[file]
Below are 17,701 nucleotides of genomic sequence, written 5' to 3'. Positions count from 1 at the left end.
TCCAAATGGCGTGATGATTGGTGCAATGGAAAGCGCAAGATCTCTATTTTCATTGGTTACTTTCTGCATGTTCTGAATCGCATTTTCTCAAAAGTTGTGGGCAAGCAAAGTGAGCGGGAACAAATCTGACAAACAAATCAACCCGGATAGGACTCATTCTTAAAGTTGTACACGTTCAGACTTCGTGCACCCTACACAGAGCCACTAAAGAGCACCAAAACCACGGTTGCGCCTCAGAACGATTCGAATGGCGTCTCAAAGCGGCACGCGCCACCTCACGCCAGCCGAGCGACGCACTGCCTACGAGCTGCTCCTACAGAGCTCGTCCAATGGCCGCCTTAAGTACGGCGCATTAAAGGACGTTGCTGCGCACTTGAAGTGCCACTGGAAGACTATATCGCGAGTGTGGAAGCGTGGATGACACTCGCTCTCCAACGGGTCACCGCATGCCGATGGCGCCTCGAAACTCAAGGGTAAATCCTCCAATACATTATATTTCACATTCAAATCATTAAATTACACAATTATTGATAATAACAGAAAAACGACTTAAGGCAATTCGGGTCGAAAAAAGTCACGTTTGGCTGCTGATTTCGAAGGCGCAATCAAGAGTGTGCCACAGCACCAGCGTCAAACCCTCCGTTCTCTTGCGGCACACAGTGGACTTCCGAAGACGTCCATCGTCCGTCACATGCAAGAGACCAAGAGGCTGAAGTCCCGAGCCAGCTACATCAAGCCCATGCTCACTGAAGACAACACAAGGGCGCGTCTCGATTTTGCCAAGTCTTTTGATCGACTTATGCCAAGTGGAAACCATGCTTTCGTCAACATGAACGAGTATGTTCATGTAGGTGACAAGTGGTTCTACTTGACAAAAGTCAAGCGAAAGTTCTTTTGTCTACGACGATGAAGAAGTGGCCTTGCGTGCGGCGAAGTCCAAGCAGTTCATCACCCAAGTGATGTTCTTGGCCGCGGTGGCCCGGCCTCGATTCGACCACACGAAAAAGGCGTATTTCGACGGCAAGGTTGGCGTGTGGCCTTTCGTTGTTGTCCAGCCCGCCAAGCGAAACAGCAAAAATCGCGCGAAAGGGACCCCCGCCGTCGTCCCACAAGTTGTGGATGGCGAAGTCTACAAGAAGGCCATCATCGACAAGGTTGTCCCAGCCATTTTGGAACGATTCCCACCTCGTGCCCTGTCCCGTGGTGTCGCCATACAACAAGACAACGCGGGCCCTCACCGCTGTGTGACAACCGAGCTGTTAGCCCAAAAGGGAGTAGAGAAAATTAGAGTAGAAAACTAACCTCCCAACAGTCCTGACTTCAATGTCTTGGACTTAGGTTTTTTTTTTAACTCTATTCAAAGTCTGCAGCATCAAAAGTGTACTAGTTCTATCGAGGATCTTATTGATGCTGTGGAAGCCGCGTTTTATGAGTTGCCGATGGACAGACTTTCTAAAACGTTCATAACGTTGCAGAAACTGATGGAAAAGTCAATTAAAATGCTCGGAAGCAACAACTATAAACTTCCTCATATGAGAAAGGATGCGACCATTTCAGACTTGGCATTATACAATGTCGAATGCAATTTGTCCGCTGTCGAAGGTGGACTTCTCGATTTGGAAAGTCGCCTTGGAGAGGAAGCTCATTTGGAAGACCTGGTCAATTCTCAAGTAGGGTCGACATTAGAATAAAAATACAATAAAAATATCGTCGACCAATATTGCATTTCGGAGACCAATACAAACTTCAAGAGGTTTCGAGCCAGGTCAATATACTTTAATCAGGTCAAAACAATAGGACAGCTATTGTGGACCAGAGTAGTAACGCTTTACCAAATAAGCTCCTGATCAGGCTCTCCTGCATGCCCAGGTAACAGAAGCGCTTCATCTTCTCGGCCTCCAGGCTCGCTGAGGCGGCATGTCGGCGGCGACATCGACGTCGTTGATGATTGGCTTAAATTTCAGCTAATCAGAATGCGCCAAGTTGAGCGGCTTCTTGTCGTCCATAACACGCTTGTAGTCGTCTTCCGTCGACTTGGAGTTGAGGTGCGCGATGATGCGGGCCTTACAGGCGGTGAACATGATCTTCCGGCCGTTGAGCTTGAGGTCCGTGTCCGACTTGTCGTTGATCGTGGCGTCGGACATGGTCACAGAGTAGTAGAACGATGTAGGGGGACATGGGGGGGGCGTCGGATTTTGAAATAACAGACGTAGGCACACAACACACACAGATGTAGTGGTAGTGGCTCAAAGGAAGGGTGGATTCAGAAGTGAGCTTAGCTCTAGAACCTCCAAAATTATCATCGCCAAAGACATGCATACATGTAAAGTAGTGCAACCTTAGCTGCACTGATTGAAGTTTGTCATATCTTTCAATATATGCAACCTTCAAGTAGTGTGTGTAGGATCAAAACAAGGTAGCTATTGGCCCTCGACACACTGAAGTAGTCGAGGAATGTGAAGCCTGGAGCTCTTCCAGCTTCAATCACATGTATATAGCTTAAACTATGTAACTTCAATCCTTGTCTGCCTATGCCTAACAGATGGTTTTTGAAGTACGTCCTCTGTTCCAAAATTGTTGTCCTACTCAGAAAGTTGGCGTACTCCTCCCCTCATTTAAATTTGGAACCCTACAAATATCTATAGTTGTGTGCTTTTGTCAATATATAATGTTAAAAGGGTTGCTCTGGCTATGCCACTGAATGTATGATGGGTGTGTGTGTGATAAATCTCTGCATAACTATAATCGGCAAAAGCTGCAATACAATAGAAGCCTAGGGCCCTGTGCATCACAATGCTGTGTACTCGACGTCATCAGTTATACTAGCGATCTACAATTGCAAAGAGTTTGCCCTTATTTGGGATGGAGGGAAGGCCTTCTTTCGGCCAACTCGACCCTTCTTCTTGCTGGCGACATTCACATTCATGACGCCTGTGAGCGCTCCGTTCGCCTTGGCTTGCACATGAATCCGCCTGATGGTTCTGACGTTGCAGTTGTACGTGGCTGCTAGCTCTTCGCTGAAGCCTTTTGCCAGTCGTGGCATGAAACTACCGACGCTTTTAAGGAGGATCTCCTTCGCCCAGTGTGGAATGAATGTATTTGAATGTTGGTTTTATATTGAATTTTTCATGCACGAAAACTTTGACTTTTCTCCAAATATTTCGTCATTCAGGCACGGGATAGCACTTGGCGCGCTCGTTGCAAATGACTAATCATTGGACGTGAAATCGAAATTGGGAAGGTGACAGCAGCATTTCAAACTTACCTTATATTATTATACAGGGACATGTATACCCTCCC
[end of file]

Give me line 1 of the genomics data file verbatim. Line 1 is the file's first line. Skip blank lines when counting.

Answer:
Below are 17,701 nucleotides of genomic sequence, written 5' to 3'. Positions count from 1 at the left end.